Guest writer Kimberly M. is back to share her family’s experience collecting dinosaur fossils at Big Brook Preserve in New Jersey.
My kids and I were looking for something different to do this week, aside from the classic beach and boardwalk summer scene so we decided to go hunting for some dinosaur fossils in Big Brook Preserve! It’s a popular NJ location for finding fossils from the Cretaceous period.
We heard about Big Brook Preserve in Monmouth County and decided to give it a try! I knew my 6-year-old son was going to love it but was pleasantly surprised by how much my 4, 10, and 12-year-old daughters were into it as well!
Our experience collecting dinosaur fossils at Big Brook Preserve
Our drive from South Jersey was a pleasant one, we had no issues with the GPS directions, and the area around the preserve was beautiful.
When we arrived at the park, we were met with a big sign displaying a map of the area, as well as some photos of some of the fossils and artifacts we could potentially find there. I took a photo of the sign with my phone, so we could compare our finds with the photos when we got home, kind of anticipating that my gang would be tired and ready to get back on the road by the time we were done exploring.
We dove right in and started down the first path we saw. There were a few other families we saw on our travels, but there was plenty of space for everyone to explore. The kids dug right in shoveling mud from the river bank to sift through for fossils, and found some really cool things along the way! (Please see rules below regarding digging in the stream.)
I’m not sure if many of our treasures were, in fact fossils, but the kids were convinced they were, so we all left happy!
Things to know before you go digging for dinosaur fossils at Big Brook Preserve in NJ
Before heading out to the Big Brook Preserve in search of dinosaur fossils there are a few things to be aware of.
Where is the dinosaur dig site located?
Big Brook Preserve is located at 95 Hillsdale Road in Colts Neck, NJ. Colts Neck is in Monmouth County, central New Jersey. The Monmouth County park system says, ‘access is from the Boundary Road parking lot.”
Where can we park?
When you arrive at the preserve, there is no real parking lot aside from about 6 parking spots on either side of the road, and it would be easy to drive right past if you weren’t looking for it. The address above is what we used and our GPS took us right there!
Is there an admission fee?
This is no admission fee for Big Brook preserve, nor is there a fee to dig for dinosaur fossils in this New Jersey location.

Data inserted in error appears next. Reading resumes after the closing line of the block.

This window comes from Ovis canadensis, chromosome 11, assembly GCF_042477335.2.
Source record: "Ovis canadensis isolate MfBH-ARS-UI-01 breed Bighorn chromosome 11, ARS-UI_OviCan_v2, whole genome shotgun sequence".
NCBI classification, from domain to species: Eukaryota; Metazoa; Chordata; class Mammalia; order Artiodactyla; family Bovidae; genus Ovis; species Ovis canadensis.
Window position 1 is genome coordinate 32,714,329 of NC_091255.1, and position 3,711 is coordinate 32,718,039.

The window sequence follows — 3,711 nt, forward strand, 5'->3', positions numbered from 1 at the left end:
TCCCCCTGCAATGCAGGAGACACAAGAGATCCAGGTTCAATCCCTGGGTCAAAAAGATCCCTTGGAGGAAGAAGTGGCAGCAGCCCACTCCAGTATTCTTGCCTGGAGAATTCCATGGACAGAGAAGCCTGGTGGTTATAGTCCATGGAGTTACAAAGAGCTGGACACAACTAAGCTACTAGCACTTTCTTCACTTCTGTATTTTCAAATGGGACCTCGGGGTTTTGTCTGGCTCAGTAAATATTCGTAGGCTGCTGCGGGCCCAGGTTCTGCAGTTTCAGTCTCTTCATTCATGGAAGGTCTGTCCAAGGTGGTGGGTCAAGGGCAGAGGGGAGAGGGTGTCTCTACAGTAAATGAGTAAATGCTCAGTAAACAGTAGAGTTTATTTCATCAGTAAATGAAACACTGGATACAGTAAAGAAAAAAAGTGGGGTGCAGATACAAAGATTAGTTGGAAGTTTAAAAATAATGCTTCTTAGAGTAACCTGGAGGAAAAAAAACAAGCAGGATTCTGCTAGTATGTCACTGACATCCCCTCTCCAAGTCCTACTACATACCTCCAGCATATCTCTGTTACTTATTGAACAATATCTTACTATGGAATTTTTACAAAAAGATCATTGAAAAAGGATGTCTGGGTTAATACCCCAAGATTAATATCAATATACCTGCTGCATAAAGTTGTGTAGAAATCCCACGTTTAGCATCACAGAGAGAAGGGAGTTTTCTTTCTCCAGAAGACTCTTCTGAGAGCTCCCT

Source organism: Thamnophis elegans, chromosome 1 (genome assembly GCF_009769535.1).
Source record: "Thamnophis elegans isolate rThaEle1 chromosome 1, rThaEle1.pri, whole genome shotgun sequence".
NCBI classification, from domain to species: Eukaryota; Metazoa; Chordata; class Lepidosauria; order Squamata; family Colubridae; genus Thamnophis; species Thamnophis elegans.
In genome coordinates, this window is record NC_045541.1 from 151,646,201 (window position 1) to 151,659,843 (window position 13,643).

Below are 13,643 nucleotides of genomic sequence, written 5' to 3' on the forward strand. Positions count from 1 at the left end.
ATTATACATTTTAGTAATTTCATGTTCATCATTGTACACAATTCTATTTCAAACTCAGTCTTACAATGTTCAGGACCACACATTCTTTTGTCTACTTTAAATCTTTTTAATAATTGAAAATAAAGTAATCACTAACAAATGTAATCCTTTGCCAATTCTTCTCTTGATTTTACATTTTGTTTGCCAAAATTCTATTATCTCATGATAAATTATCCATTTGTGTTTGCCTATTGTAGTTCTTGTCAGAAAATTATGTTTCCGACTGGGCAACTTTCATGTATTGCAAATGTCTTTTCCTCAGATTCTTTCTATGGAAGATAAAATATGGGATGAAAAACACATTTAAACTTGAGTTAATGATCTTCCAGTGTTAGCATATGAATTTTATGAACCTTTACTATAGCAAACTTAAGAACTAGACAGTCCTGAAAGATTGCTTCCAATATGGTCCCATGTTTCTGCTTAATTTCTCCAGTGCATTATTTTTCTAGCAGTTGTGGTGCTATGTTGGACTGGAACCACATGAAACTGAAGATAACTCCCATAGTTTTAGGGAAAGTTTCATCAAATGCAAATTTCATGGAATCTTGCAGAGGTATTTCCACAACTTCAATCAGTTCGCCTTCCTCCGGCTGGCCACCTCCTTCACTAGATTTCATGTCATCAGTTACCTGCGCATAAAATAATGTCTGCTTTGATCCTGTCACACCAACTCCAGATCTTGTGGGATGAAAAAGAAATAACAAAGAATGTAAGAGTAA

Is there a picnic area?
We didn’t see any kind of a picnic area at the preserve. But if you carry a backpack with a blanket and a picnic lunch, there are plenty of spots throughout the property where you could set up a camp to eat lunch.
Are there restrooms?
The only restroom we saw was a single port a potty at the entrance to the preserve. It wasn’t especially clean, as is common with port a potties, but better than nothing if one of the little ones really needs it.
You can also take a look at our article, Portable Potties Help Kids Pee & Poop Outside. It’s packed with suggestions for portable potties so you and the kids will always have a safe and clean option when you just have to go and can’t wait for a traditional restroom.
When is the best time to visit?
While this NJ fossil site is open year-round, the best time to visit is at the beginning of the spring or after recent rainstorms. The erosion caused by rain or melting snow can reveal fossils originally hidden in the mud of the stream. Of course, never visit during a storm, and keep in mind the water level will be higher after days of rain.
Drought conditions may make it easier to search for fossils because water levels will be lower. However, keep in mind less might be as visible as well.
Are there any rules for collecting dinosaur fossils at Big Brook Preserve in NJ?
The Monmouth County park system welcomes visitors to hunt for fossils in Big Brook. Rules governing fossil hunting and collecting are listed below and here.
- Fossil collecting may be conducted during posted park hours. There is no permit or fee required for individuals or for groups of 10 or fewer.
- Visitors are required to use established parking lots and follow all park rules.
- Excavation or digging into the stream bank is prohibited.
- No mechanical digging, drilling or sifting equipment may be employed.
- Small hand tools (such as trowels and shovels) no greater in length than 14” may be used to scoop material from the stream bed. Disturbance of the stream bed shall be no greater than 6” in depth.
- Disturbance or damage to vegetation and wildlife is prohibited.
- Diverting or damming the stream’s natural flow is prohibited.
- Removal of small paleontological items is permitted. Items removed from the park shall be no more than what would fit in a 12 ounce can or a sandwich size zip lock bag. This limit is per person, per day. Visitors are encouraged to share the results of their fossil activity with Park System Naturalists at the Manasquan Reservoir Environmental Center: 732-751-9453.